Topping Off Your Deadlift

Topping Off Your DeadliftThe Deadlift may be the King Father of all exercises, and while most of us have our varieties of reasons for doing them, many of us come up short on answers as to how to improve them.

Even as the Deadlift is one continuous movement, hoisting the load (usually a bar, but other objects of weight can & will work just as well) from ground to hips can be broken down and re-assessed to give our bang a little more buck.

One popular approach, as referenced in Tim Ferriss’ interview with Pavel Tsatsouline is the Bottom Half approach. This is a method developed for runners, and quite simply is lifting the loaded bar from the ground to the knees and dropping it back to the ground. The reason for the drop is to preserve the hamstrings, as lowering a heavier load than the body is accustomed to lifting can do unwanted damage to the hamstrings, which in the world of running (or any world) is a bad thing.

In only going to the knees, some lifters are able to pull much more weight than they can normally Deadlift for the full range of motion. Aside from runners, this method will help any & every one looking to improve their Deadlifts.

Many of us struggle NOT with lifting the load from the ground, most of us, instead, miss the lockout, which happens in the range from the knees to the hips. If this is our sticking point in increasing or improving our Deadlifts, how should we proceed to develop?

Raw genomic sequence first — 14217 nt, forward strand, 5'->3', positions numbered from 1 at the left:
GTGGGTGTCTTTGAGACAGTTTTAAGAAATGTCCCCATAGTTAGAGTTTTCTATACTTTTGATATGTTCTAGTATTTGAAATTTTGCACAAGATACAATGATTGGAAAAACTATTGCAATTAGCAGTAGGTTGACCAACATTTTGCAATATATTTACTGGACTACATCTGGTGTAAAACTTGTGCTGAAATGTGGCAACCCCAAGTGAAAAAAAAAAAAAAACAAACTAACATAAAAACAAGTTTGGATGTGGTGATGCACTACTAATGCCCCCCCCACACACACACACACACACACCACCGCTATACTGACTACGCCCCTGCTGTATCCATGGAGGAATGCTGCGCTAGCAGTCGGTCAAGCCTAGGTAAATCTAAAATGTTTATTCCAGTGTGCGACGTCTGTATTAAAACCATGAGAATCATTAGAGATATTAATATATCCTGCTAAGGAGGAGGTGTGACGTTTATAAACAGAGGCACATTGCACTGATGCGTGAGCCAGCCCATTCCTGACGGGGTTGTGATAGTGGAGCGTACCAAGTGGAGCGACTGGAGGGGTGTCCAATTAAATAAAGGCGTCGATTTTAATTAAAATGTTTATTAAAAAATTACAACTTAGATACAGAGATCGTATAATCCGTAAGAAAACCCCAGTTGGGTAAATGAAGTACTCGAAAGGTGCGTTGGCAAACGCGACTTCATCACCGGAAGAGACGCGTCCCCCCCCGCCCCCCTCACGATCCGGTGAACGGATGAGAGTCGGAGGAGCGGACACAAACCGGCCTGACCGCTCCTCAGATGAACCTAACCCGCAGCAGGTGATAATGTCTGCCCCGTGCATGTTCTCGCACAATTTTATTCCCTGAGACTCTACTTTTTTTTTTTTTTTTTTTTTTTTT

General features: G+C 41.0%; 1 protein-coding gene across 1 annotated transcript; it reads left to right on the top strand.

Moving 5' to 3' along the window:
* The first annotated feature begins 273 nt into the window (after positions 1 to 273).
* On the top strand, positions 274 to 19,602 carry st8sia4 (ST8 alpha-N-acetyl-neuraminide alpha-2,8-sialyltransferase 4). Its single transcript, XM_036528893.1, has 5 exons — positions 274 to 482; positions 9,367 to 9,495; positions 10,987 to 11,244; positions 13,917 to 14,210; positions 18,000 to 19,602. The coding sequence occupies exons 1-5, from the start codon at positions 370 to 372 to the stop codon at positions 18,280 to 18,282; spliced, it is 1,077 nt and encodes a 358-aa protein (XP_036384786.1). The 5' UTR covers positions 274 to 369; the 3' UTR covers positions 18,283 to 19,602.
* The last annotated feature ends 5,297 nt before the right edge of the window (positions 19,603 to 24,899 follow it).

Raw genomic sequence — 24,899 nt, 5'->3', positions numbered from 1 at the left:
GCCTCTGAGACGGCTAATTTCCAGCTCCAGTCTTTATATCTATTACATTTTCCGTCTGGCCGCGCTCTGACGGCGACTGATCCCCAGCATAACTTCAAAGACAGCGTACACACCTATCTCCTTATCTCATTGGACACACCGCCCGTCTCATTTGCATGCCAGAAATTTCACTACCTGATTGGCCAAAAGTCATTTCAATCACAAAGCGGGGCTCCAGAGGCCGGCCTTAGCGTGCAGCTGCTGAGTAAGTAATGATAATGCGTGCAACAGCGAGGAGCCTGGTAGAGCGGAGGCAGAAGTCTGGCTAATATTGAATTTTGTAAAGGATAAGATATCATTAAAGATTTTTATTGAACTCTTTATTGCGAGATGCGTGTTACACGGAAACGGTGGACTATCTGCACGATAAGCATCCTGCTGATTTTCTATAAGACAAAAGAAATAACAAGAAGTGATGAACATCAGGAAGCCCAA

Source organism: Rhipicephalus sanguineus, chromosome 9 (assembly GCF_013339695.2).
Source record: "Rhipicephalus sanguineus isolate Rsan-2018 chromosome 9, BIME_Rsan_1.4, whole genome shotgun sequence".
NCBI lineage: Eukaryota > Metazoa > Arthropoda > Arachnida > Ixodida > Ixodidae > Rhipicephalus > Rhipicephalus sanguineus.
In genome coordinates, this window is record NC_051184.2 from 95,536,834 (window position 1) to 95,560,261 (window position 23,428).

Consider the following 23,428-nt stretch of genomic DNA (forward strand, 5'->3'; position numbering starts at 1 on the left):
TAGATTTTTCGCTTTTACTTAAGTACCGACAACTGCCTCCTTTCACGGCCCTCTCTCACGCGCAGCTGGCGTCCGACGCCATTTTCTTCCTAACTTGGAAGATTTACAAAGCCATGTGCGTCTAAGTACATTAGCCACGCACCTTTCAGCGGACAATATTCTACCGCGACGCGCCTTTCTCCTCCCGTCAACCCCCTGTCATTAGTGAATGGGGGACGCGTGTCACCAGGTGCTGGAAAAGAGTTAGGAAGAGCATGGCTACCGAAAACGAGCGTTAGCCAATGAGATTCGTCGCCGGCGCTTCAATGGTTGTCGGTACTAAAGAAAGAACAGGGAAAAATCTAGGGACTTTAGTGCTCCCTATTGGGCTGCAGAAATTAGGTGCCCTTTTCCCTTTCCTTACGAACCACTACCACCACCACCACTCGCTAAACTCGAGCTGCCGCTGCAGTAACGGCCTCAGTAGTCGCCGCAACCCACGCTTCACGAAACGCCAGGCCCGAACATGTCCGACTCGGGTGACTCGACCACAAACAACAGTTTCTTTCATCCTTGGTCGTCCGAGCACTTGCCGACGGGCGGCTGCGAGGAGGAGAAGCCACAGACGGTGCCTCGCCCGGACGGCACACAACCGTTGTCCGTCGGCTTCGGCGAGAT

If we have access to a well racked gym, we can simply set the pins on the Squat/Deadlift cage at approximately knee level, and work on our Top Half range. Or, we can stack or build platforms from which we initiate our lifts at knee level.

Another approach, and possibly a more effective approach is through the use of elastic bands or chains. This method requires that we practice with a lighter bar load, but even with this lightening of weights, we can still adjust tension to suit our needs & goals. Strength is, after all, the practice & process of tension.

Loop an elastic band (Lynx Barbell has an impressive variety) over the bar and under your feet. Perform your first rep through the full range of motion. Because of the band, you will feel the tension increase somewhere in the vicinity of the knees and all the way up to the lockout at the hips. On reps 2-5 or 7 (whichever rep range you choose or need to practice), only lower the bar until the point where the tension from the band disappears. Depending on your height, you may need to get a shorter band, perform deficits from a platform, or practice Sumo style Deadlifts to get the full benefits of this method.

Chains offer a similar benefit as the perception & practice of load increases as the elevation of the bar increases.

Whichever method you choose, bands or chains, throw it into your practice anywhere from once to a few times a week to enhance & improve your Deadlift capabilities.

As with anything, these practices are not the only way to improve your Deadlifts, so if you have other tried & tested methods, please share with other friends of the Adrenaline Complex in the comments below.

Get strong & love long,
~Lee

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